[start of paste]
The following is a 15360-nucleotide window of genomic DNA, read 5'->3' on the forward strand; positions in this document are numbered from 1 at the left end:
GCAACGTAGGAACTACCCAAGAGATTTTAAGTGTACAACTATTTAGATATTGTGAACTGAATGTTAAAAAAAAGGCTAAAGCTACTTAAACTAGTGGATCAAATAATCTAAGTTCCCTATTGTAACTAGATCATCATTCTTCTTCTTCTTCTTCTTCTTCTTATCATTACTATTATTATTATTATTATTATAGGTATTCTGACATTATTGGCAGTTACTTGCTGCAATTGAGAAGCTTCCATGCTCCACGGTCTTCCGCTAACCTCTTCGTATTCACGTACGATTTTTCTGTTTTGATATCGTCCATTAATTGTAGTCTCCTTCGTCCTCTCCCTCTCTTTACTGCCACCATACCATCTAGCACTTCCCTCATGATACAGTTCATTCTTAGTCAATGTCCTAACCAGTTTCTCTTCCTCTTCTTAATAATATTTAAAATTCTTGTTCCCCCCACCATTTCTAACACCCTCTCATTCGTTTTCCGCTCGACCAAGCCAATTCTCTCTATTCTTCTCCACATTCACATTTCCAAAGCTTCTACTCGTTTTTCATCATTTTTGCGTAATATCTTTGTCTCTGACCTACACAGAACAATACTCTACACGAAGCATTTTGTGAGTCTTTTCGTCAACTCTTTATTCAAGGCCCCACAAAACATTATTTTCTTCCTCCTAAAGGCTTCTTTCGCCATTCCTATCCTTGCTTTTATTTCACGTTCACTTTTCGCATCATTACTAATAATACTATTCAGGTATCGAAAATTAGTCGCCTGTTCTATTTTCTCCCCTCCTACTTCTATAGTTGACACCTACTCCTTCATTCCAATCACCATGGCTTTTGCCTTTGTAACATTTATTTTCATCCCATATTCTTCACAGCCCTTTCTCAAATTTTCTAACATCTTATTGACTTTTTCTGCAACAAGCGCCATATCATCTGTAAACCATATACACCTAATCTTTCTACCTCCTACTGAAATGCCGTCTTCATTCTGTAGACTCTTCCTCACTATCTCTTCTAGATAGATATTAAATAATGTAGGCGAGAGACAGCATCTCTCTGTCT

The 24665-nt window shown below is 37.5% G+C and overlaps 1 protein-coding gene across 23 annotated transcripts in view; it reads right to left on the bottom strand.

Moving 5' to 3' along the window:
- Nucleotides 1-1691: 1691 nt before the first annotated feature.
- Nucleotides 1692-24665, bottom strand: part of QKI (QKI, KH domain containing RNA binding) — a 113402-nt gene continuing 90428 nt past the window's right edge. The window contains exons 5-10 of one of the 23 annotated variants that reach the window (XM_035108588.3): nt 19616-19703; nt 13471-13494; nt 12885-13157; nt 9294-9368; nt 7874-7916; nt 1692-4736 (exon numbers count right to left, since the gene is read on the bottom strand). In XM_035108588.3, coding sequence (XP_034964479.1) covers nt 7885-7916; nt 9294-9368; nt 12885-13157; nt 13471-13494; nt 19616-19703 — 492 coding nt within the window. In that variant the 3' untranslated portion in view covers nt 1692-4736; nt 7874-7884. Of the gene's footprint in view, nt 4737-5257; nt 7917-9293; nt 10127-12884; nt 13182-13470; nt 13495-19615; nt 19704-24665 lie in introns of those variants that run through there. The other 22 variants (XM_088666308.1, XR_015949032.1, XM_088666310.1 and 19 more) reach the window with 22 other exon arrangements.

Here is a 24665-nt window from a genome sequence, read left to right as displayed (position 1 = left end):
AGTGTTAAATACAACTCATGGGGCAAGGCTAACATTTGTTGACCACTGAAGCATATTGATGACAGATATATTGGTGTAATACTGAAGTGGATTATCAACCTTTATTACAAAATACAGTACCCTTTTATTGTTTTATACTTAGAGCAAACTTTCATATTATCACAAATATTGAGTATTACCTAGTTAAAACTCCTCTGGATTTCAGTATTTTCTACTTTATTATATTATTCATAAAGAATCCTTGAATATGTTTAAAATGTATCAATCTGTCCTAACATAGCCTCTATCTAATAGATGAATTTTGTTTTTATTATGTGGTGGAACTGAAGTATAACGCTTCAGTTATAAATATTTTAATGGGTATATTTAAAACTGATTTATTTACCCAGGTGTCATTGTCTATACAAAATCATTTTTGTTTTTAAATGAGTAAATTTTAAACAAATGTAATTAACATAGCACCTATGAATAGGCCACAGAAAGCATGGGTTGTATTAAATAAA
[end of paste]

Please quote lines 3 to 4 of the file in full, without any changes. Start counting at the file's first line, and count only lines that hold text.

The 24665-nt window shown below is 37.5% G+C and overlaps 1 protein-coding gene across 23 annotated transcripts in view; it reads right to left on the bottom strand.

Moving 5' to 3' along the window: